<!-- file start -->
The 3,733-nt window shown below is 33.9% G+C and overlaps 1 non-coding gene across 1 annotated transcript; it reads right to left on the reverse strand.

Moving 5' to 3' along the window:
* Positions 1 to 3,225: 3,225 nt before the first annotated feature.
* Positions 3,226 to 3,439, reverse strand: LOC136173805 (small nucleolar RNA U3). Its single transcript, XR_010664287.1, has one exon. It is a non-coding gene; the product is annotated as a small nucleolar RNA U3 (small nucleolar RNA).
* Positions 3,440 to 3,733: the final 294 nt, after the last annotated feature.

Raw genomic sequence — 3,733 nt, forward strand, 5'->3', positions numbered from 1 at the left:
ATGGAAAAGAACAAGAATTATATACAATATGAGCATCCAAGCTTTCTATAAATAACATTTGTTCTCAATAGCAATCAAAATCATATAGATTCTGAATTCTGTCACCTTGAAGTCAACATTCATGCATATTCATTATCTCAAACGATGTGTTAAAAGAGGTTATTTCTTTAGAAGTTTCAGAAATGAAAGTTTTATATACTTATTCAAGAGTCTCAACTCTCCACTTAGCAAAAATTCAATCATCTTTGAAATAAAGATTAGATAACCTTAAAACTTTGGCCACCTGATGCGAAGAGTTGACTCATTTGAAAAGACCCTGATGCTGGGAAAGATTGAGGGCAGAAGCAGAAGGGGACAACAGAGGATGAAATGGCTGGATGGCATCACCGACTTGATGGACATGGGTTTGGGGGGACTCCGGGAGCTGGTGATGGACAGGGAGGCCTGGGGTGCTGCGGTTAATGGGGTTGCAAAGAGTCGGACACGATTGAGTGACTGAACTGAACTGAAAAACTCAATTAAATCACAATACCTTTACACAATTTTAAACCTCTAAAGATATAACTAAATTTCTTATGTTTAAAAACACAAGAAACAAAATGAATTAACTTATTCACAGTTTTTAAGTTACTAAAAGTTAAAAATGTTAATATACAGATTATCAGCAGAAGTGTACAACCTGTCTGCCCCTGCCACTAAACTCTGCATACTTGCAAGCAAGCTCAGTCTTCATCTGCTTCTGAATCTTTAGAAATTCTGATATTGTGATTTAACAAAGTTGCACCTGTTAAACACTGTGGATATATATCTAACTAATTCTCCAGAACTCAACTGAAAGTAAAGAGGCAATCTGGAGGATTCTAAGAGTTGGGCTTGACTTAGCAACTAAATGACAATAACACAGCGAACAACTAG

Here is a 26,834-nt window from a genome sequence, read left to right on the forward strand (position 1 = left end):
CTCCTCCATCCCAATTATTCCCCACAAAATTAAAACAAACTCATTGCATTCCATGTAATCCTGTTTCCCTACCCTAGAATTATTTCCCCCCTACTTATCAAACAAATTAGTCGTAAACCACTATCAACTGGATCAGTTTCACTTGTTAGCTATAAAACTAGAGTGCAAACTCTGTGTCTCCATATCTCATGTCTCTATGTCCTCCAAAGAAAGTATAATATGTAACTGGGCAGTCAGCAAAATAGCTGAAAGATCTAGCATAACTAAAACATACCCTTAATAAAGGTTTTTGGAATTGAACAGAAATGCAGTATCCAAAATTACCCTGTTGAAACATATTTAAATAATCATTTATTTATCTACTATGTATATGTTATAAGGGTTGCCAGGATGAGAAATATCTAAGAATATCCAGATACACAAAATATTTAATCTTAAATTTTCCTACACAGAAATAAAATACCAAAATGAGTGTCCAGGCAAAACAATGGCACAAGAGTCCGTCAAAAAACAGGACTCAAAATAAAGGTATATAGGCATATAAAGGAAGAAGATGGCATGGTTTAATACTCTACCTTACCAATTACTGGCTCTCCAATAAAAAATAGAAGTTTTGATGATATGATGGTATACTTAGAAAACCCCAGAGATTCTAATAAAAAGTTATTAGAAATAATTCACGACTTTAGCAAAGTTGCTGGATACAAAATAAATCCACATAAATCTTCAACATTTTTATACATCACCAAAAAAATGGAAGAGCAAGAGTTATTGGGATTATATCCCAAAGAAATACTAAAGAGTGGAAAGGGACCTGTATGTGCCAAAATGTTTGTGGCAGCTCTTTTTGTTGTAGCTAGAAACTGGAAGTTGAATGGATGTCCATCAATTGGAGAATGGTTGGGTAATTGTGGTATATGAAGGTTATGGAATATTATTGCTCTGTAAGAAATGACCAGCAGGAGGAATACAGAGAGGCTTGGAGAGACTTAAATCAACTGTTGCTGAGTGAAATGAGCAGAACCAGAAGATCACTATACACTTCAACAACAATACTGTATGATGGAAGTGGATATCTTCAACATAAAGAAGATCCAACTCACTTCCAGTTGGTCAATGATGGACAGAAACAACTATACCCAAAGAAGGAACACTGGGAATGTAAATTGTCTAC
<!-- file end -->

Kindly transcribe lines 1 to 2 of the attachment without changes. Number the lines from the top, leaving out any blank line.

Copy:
The 3,733-nt window shown below is 33.9% G+C and overlaps 1 non-coding gene across 1 annotated transcript; it reads right to left on the reverse strand.

Moving 5' to 3' along the window: